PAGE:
Village Life 1

Jessie T. Ponce Photography

Livelihoods: Fishing nets hang from thatch hut in a seaside village. Coconuts and bananas occupy the background.

There are very few offices and companies where villagers in Papua New Guinea can get employed and so their lives almost totally depend on the natural resources around them.   The jungle provides meat, sago, and materials for their shelter; the nearby river or sea is the source of fish or related livelihoods and is the main transportation network between villages or between the village and the nearest market.   Life in the village is simple and leisurely but can also be very difficult.

Jessie T. Ponce Photography
Jessie T. Ponce Photography

Palm House: Whole houses can be made of coconut palm and other 'bush materials'

Jessie T. Ponce Photography

Palm Weavers: Village women weave coconut fronds into thatch roofs and walls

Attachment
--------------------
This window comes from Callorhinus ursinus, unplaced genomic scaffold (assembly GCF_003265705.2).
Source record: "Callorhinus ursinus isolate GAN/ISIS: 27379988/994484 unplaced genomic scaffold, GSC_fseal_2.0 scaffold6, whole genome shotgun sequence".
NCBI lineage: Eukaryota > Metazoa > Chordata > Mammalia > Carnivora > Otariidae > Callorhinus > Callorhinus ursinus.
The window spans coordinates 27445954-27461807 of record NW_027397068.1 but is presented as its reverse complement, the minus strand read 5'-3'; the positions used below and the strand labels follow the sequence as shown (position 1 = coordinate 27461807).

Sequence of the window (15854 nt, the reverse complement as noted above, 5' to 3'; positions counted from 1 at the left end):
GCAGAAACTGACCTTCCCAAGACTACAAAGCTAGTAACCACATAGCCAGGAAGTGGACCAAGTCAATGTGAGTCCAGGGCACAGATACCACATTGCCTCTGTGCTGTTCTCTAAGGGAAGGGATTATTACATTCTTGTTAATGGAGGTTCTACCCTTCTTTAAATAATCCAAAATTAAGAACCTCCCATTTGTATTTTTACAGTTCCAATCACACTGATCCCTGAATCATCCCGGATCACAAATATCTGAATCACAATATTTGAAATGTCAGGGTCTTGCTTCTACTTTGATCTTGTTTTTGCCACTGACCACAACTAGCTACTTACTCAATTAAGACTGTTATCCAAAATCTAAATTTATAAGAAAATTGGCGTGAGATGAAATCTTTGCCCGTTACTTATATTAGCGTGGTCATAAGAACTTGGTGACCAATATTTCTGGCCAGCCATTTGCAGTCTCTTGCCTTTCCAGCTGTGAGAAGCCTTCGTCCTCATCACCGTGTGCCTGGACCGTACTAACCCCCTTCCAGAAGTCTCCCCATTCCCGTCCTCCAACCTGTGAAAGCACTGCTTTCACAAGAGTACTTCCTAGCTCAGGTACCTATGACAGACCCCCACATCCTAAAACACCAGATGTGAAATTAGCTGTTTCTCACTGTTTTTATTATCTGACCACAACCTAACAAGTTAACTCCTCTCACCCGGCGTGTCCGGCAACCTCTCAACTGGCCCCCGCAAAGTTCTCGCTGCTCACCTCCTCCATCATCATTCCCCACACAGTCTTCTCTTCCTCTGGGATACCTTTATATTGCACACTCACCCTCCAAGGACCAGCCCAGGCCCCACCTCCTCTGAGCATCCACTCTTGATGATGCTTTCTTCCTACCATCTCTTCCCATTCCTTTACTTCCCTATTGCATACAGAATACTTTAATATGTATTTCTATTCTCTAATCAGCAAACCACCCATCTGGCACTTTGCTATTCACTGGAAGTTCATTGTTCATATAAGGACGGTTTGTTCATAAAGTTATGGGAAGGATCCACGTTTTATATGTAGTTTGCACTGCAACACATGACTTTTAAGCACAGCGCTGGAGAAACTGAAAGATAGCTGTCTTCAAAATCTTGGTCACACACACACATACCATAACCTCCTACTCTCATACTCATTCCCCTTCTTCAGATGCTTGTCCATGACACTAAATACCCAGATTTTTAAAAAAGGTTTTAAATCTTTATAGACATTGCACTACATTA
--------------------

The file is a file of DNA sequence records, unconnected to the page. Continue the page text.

Jessie T. Ponce Photography

Backyard Kitchen: Salvaged materials can become incorporated into the house such as the the window and water tank in this household

Jessie T. Ponce Photography

Rain Collector: The rain is an important source of potable water but thatch roofs are not good for this purpose so steel sheets have to be used as 'rain collector'. In this house, an old tank is used to store water collected from a few corrugated sheets.

Jessie T. Ponce Photography

Tropical Crops: Some seaside villagers also plant bananas and other crops but only on a subsistence scale.

Jessie T. Ponce Photography

Sago Vendor: Sago is still the most common staple food. In this village, a woman packs and cooks sago in banana leaves and sells them to other villagers.

Jessie T. Ponce Photography

Simple Living: Life in the village is generally uncomplicated and so villagers can always afford to while away their time.

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